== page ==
An unlocalised record (2002), introduced from a local garden. The tree was "c.25 feet tall", but has not been refound. Seedlings are commonly found near planted trees, but were not found in Queen's Wood. Native (now scarce) of Oregon and California - very abundantly grown in gardens in Britain in the form of many different cultivars.


Chenopodium polyspermum

Many-seeded goosefoot (2001) (Native)

Light demanding species of disturbed ground. Pool glade in 2001, but did not persist. Recorded by Latimer (1984) from Highgate Wood. A few plants in coppifce P in 2009.


Chenopodium rubrum

Red goosefoot (1992) (Native)

A plant of disturbed open habitats - coppice K (1992), and pool glade (2001) only - did not persist.


Claytonia siberica

Pink purslane (1956) (Neophyte)

Single record from c.1956.(Kent, 1975). Introduced North American annual, occasionally grown in gardens, and sometimes escaping. No recent records - well naturalised on Hampstead Heath Extension (LNHS, 2008).


Convallaria majalis

Lily-of-the-valley (1695) (Native)

A small colony in compt. C, in 1990. Probably escaped from a local garden. Did not persist. Listed by Petiver (1695) "in the drier parts of the woods about Hampstead and Highgate". An ancient woodland indicator species when native.



Convolvulus arvensis

Field bindweed (1984) (Native)

Unlocalised record (in 1990), probably from the edge of the Wood, as the plant is light demanding. Also listed by Latimer (1984) from compt. M. Not seen recently.


Coronopus didymus

Lesser swine-cress (2001) (Native)

A few plants near paddling pool in compt. N, and in the Pool glade (2001) - a plant of open, disturbed habitats; did not persist.


Cotoneaster rehderi

Bullate cotoneaster (1997) (Neophyte)

Coppice K only in 1997. Bird sown from a local garden. Did not persist. An introduction from W. China (Stace, 1997). Herb. DB.


Cotoneaster simonsii

Himalayan cotoneaster (1997) (Neophyte)

An unlocalised record from 1997 of this commonly bird-sown escape from gardens. Found also in Coldfall Wood. Introduced from the Himalayas in 1865 (Krussmann, 1984).


Crepis capillaris

Smooth hawk's-beard (1992) (Native)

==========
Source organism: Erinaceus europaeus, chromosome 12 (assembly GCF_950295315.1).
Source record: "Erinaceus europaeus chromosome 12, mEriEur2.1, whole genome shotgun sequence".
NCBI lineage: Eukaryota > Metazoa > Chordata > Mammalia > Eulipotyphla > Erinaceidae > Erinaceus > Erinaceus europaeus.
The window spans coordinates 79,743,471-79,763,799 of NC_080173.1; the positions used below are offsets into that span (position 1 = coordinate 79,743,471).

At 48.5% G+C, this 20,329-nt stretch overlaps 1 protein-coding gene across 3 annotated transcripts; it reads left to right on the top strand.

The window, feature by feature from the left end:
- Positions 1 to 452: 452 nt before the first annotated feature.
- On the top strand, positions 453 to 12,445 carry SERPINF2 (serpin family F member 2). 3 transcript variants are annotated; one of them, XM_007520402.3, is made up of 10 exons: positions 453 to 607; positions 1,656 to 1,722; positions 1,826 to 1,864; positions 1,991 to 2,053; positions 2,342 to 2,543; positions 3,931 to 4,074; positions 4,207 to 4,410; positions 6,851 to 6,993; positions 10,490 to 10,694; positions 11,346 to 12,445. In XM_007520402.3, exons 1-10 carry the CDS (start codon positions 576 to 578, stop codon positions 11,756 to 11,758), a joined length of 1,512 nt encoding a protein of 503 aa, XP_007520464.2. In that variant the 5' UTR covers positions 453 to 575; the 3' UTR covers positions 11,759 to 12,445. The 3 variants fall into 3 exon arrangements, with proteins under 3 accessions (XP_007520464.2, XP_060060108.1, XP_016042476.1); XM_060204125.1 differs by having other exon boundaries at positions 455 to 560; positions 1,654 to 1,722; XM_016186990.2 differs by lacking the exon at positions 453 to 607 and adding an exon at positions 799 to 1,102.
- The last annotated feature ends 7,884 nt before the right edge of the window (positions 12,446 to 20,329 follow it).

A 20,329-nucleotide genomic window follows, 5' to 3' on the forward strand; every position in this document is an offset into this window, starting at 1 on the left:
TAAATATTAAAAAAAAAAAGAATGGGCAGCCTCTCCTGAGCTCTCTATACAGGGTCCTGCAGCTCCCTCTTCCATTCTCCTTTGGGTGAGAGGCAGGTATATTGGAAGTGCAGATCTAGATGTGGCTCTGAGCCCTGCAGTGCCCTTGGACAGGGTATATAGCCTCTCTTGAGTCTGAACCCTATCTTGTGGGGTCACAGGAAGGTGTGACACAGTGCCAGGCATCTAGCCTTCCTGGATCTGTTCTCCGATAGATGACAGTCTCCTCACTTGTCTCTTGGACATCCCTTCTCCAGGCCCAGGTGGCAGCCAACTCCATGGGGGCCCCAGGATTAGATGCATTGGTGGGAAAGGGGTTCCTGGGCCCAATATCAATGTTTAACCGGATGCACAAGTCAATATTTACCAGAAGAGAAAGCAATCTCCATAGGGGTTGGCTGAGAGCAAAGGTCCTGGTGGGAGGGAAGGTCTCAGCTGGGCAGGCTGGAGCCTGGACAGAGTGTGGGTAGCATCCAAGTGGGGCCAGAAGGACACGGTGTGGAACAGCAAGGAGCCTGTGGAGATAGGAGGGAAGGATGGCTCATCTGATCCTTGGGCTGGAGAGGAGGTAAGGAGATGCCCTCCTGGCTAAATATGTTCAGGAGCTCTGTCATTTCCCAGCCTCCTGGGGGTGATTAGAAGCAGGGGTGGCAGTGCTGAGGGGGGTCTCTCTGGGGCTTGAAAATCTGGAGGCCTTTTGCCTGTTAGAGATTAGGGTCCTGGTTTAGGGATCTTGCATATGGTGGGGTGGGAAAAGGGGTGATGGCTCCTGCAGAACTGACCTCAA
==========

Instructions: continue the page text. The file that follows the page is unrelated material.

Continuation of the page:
Plant of open grassy places and disturbed ground. Present in coppice K in 1992 - did not persist. Single plant in coppice P in 2009.


Cymbalaria muralis

Ivy-leaved toadflax (1997) (Neophyte)

On brickwork near paddling pool (1997), and in the pool glade (2001) - not seen recently.


Cyperus eragrostis

Pale galingale (2001) (Neophyte)

Ornamental garden "escape" - several plants on introduced soil in Pool glade in 2001 - did not persist. A single plant in coppice P - in the dog pond - 7/9/2009.



Cytisus scoparius

Broom (2003) (Native)

Single plant translocated from London Underground site adjacent to Highgate Wood (together with nine goldenrod plants) on 14/10/03. Not seen since then.


Deschampsia cespitosa

Tufted hair-grass (1984) (Native)

Single plant in coppice K (1994 - 1996), and listed by Latimer (1984) from compt. M. This is a shade-tolerant grass, particularly associated with poorly drained soils. It is known to form a persistent buried seed bank (Grime, 2007, Rackham, 2003). Found (2008) in the recent Coldfall Wood stream coppice - probably ssp. parviflora.


Digitalis purpurea

Foxglove (1975) (Native)

Recorded by Barbara Villiers in 1993 (unlocalised), and from the "Friends coppice" in compt. N in August, 2003 - did not persist. Seeds of foxglove are known to survive in the seed bank for at least a hundred years (Buckley, 1992). Listed from "Highgate Woods" by Kent (1975). .Appeared in Coldfall Wood stream coppice in 2007, having last been seen there in 1986 (Bevan, 1986).


Epilobium ciliatum x montanum

Willowherb hybrid (1992) (Native)

The most frequent willowherb hybrid, recorded from coppice K in 1992, but not seen recently.


Epilobium palustre

Marsh willowherb (c.1916) (Native)

A single historical record of C.S. Nicholson c.1916 (K & L, 1953, p. 124). A plant of open mire habitats, now very scarce in Middlesex. This historical record suggests that the Wood must then have contained more extensive open wetland areas. The plant is likely to have occurred close to the current valley stream.


Epilobium roseum

Pale willowherb (1992) (Native)

Recorded from the edge of coppice K in 1992, and as a single unlocalised record by BV in 2002. A few plants appeared in coppice P in 2009. Locally freqent in the Coldfall Wood stream coppice in 2008 and 2009.



Euonymus europaeus

Spindle (1916) (Native)

The spindle is now only known as an introduced planted tree in Haringey, but a single tree was recorded from the Wood by JE Cooper in 1916 (Kent, 1975), and it was known from Bishop's Wood in the nineteenth century (Trimen & Dyer, 1869). No recent records.



Fatsia japonica

Fatsia (1989) (Neophyte)

A garden escape on the bank of the "drain" in compt. T that did not persist. First recorded in 1989; last seen 1997.


Festuca rubra subsp. rubra

Red fescue (1984) (Native)

Pool glade (2001); did not persist. Listed by Latimer (1984) from both Highgate and Queen's Wood. Common grass of well-drained open sites - intolerant of shade. In coppice P in 2009.


Filipendula ulmaria

Meadowsweet (1990) (Native)

In the marshy part of compt. W in 1999 (Game, 2000); not seen there recently as the area has become too shady. It could return if the canopy was opened up. First recorded in compt. W in 1990.


Frangula alnus

Alder buckthorn (1963) (Native)

Apparently now lost from the Wood - last recorded in 1963 (Kent, 1975); it still occurs in Highgate Wood where it has been widely planted - but one ancient (unplanted) tree survives.There are records of this ancient woodland indicator species (Rose, 1999) in Highgate Wood from 1827 (Trimen & Dyer,1869), and from the old Bishop's Wood and Hornsey Wood by Petiver (1693).